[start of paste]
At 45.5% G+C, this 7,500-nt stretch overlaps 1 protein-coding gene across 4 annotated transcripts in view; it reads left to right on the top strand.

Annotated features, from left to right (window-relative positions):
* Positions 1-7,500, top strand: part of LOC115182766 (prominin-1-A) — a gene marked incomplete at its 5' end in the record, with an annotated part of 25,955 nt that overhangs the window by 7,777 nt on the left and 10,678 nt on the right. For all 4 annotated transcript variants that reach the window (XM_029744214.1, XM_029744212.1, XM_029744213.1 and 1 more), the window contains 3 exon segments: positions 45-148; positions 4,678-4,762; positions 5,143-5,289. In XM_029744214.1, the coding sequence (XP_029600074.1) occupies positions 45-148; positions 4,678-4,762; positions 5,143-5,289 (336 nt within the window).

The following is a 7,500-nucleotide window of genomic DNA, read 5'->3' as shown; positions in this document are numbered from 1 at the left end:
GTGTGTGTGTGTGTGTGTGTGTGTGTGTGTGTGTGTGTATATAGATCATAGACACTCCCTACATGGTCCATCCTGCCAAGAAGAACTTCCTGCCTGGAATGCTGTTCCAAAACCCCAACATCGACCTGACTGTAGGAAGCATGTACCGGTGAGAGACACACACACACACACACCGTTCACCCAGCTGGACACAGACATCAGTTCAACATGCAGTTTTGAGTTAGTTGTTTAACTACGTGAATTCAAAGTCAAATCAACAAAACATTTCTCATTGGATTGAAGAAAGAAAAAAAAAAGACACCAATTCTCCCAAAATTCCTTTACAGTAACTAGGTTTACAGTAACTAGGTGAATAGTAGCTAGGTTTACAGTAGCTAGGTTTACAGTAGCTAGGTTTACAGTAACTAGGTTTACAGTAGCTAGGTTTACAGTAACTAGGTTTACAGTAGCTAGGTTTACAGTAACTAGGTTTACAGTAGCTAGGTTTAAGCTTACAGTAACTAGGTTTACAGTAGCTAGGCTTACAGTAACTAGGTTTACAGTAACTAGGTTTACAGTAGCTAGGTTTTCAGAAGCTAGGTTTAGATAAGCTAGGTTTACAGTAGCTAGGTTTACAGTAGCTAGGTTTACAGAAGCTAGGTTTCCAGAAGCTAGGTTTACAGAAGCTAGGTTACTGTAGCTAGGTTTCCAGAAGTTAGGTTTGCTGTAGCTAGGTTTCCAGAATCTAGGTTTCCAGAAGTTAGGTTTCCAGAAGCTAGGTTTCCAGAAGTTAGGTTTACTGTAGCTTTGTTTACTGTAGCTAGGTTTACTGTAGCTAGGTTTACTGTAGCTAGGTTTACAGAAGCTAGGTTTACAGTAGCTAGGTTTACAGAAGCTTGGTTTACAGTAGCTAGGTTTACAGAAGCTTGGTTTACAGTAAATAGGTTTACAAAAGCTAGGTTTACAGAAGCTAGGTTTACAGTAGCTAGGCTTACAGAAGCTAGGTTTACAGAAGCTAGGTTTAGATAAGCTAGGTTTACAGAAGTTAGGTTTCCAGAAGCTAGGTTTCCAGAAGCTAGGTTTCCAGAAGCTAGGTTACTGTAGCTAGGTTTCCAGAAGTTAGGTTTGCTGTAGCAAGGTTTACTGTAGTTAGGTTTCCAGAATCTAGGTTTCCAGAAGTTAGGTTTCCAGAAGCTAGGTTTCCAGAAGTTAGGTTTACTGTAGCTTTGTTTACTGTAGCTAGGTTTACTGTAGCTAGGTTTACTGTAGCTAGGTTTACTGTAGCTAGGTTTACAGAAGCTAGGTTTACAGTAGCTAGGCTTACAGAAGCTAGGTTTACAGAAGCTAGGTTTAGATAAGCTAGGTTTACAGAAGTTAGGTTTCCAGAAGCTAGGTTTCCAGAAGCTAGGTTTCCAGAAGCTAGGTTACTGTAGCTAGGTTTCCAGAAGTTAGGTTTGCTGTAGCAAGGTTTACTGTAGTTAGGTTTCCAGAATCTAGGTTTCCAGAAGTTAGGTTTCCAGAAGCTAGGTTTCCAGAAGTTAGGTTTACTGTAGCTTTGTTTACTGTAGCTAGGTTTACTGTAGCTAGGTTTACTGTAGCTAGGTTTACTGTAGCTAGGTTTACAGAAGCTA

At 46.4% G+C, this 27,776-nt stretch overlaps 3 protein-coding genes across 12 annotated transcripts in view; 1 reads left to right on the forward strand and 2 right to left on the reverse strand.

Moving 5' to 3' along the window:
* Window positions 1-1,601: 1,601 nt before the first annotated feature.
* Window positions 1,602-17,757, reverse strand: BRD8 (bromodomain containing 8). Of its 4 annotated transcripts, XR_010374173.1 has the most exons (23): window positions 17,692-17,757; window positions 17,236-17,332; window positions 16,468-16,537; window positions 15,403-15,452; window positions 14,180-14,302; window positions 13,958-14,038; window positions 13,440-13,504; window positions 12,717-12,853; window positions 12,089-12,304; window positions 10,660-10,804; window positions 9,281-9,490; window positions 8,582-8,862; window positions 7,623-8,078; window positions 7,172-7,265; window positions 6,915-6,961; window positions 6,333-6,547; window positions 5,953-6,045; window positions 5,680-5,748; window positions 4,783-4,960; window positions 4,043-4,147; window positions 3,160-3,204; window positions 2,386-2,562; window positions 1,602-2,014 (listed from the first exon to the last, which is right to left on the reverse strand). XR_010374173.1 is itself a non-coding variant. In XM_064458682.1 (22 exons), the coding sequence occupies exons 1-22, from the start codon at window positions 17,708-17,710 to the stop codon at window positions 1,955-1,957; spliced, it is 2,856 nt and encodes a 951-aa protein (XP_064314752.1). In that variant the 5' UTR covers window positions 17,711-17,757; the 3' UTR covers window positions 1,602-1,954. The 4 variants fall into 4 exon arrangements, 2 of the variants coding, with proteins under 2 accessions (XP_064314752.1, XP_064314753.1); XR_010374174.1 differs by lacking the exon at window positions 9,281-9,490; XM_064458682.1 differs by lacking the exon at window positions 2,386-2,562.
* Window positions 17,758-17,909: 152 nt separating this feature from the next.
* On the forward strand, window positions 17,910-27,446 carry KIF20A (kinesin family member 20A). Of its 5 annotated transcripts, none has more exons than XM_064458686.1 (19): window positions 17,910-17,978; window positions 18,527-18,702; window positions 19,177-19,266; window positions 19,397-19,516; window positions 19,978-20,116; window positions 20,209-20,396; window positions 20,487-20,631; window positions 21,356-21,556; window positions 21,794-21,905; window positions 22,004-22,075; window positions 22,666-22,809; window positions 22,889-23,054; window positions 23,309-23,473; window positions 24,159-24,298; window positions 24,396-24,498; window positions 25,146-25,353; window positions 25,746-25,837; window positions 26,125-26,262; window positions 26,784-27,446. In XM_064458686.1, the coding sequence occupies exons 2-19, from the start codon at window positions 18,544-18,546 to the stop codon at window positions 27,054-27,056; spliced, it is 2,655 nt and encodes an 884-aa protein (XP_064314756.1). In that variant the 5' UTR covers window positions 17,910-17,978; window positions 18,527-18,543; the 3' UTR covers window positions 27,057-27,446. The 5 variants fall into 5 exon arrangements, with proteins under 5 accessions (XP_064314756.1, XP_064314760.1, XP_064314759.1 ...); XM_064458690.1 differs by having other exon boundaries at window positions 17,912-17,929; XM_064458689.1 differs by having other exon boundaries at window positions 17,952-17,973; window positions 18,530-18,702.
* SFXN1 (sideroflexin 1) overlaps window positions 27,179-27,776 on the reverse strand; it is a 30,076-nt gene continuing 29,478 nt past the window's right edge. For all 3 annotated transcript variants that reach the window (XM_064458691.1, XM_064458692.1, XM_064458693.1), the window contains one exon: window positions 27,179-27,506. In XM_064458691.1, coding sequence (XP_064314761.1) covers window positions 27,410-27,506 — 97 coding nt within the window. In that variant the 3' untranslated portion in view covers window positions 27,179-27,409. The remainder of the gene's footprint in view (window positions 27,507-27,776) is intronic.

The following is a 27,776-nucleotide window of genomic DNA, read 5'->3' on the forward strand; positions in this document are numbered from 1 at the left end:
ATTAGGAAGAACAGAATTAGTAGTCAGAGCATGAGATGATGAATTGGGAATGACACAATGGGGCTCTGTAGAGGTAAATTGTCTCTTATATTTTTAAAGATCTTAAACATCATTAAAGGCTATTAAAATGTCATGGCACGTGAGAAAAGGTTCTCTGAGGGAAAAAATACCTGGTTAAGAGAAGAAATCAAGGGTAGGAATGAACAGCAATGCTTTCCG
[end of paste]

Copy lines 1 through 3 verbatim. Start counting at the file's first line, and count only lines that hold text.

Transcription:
At 45.5% G+C, this 7,500-nt stretch overlaps 1 protein-coding gene across 4 annotated transcripts in view; it reads left to right on the top strand.

Annotated features, from left to right (window-relative positions):
* Positions 1-7,500, top strand: part of LOC115182766 (prominin-1-A) — a gene marked incomplete at its 5' end in the record, with an annotated part of 25,955 nt that overhangs the window by 7,777 nt on the left and 10,678 nt on the right. For all 4 annotated transcript variants that reach the window (XM_029744214.1, XM_029744212.1, XM_029744213.1 and 1 more), the window contains 3 exon segments: positions 45-148; positions 4,678-4,762; positions 5,143-5,289. In XM_029744214.1, the coding sequence (XP_029600074.1) occupies positions 45-148; positions 4,678-4,762; positions 5,143-5,289 (336 nt within the window).